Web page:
Chemotherapy is recommended as an adjuvant treatment for patients with HSA that are treated surgically. Doxorubicin or its analog epirubicin has been used as a single agent or in various combinations with cyclophosphamide, vincristine, or dacarbazine.9–12 The benefit of metronomic chemotherapy with cyclophosphamide, etoposide, and piroxicam is comparable to that of single-agent doxorubicin chemotherapy.13 The benefit of chemotherapy in the treatment of gross disease is mostly unknown, although 1 retrospective study14 of dogs with measurable subcutaneous HSA lesions revealed an overall response rate of 38.8% with doxorubicin-based chemotherapy. An additional adjuvant treatment option includes single-agent administration of polysaccharopeptide, which has been reported to improve survival times in dogs with HSA.15 Overall prognosis for dogs with visceral HSA is poor, with most reports citing a median survival time of 85 to 199 days.9–11,15

Footnotes

a.

MiraVista Diagnostics, Indianapolis, Ind.

References

  • 1. Clifford CA, Mackin AJ, Henry CJ. Treatment of canine hemangiosarcoma: 2000 and beyond. J Vet Intern Med 2000;14:479485.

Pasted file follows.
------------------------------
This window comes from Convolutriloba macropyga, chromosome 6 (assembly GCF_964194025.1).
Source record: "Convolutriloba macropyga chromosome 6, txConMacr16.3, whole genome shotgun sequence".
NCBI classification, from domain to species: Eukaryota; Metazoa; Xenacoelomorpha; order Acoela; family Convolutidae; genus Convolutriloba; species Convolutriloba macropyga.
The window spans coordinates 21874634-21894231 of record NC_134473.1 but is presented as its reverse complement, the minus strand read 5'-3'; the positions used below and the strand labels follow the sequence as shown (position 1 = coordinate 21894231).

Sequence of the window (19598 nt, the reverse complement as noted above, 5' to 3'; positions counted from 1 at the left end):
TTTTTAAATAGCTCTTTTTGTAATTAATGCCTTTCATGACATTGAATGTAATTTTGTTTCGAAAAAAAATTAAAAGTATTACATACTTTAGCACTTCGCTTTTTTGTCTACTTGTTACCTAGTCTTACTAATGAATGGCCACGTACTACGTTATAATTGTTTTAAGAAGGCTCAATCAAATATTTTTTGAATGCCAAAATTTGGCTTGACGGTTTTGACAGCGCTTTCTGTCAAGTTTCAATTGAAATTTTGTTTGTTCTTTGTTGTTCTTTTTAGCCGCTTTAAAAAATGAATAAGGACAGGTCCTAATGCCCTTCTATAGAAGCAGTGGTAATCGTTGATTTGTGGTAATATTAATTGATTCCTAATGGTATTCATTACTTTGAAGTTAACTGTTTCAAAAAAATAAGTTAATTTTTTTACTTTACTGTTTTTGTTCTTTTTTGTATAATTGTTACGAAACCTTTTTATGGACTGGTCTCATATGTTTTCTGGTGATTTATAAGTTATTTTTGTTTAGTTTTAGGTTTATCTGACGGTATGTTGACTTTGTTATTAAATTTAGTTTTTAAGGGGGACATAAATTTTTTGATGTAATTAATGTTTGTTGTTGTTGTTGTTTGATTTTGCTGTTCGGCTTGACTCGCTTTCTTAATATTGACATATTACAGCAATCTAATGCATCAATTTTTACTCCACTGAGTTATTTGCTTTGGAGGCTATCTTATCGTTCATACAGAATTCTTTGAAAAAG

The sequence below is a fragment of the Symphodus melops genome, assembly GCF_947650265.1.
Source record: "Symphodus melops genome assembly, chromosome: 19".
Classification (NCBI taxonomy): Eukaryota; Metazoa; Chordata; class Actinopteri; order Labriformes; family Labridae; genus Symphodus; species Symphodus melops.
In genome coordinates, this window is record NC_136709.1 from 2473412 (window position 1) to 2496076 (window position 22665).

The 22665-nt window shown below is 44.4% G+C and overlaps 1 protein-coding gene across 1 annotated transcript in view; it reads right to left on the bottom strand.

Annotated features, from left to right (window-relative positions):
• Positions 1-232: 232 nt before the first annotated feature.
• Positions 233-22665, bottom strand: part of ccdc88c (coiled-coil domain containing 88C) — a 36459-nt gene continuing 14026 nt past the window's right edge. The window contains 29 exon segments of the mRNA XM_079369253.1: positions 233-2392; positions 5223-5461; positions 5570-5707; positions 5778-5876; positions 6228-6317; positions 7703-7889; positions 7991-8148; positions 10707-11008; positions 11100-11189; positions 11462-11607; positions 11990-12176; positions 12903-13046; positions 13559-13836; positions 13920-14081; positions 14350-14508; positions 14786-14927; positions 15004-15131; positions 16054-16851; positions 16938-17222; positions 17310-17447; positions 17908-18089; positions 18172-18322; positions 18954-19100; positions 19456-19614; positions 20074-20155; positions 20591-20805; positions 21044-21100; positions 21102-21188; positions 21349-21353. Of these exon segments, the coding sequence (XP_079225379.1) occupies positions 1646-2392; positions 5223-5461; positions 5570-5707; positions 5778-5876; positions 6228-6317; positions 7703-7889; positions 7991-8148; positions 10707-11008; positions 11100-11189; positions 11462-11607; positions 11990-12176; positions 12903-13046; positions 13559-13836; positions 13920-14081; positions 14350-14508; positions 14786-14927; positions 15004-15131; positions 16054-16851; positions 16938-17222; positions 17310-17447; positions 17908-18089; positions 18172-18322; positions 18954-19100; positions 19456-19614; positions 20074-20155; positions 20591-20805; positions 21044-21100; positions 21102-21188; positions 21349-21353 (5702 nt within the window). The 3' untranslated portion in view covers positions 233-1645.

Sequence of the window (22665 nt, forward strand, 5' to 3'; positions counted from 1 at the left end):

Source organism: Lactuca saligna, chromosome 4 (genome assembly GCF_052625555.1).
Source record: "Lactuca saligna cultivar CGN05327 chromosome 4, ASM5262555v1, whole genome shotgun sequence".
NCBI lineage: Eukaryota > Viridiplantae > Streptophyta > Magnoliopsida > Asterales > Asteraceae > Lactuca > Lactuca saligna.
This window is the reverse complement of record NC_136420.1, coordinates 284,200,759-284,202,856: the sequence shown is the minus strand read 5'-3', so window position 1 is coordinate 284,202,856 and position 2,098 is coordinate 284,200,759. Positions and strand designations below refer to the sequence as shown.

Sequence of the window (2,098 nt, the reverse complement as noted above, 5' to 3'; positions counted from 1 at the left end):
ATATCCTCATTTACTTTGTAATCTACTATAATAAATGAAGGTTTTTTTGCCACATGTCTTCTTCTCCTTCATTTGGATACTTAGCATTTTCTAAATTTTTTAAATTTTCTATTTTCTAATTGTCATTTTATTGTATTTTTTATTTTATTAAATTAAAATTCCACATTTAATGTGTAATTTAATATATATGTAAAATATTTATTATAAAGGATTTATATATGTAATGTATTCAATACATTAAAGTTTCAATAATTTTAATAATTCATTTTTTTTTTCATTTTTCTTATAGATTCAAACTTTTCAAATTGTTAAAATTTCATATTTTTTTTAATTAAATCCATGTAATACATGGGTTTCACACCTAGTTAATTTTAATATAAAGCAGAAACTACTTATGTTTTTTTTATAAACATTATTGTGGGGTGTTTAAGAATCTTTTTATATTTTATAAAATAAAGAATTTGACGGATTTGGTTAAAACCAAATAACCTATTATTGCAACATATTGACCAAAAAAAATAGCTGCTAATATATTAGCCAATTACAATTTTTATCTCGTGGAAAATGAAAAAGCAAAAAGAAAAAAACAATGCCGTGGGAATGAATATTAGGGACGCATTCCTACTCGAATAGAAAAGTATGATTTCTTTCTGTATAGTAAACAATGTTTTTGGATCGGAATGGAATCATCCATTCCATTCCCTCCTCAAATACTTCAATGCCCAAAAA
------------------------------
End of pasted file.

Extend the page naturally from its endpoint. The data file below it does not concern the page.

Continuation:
• 2. Smith AN. Hemangiosarcoma in dogs and cats. Vet Clin North Am Small Anim Pract 2003;33:533552.

  • 3. Thamm DH. Hemangiosarcoma. In: Withrow SJ, MacEwen EG, eds. Small animal clinical oncology. 5th ed. New York: WB Saunders Co, 2013;679688.

    • Search Google Scholar
    • Export Citation
  • 4. Wang KY, Panciera DL, Al-Rukibat RK, et al. Accuracy of ultrasound-guided fine-needle aspiration of the liver and cytologic findings in dogs and cats: 97 cases (1990–2000). J Am Vet Med Assoc 2004;224:7578.

    • Crossref
    • Search Google Scholar
    • Export Citation
  • 5. Göritz M, Müller K, Krastel D, et al. Canine splenic haemangiosarcoma: influence of metastases, chemotherapy and growth pattern on post-splenectomy survival and expression of angiogenic factors. J Comp Pathol 2013;149:3039.

    • Crossref
    • Search Google Scholar
    • Export Citation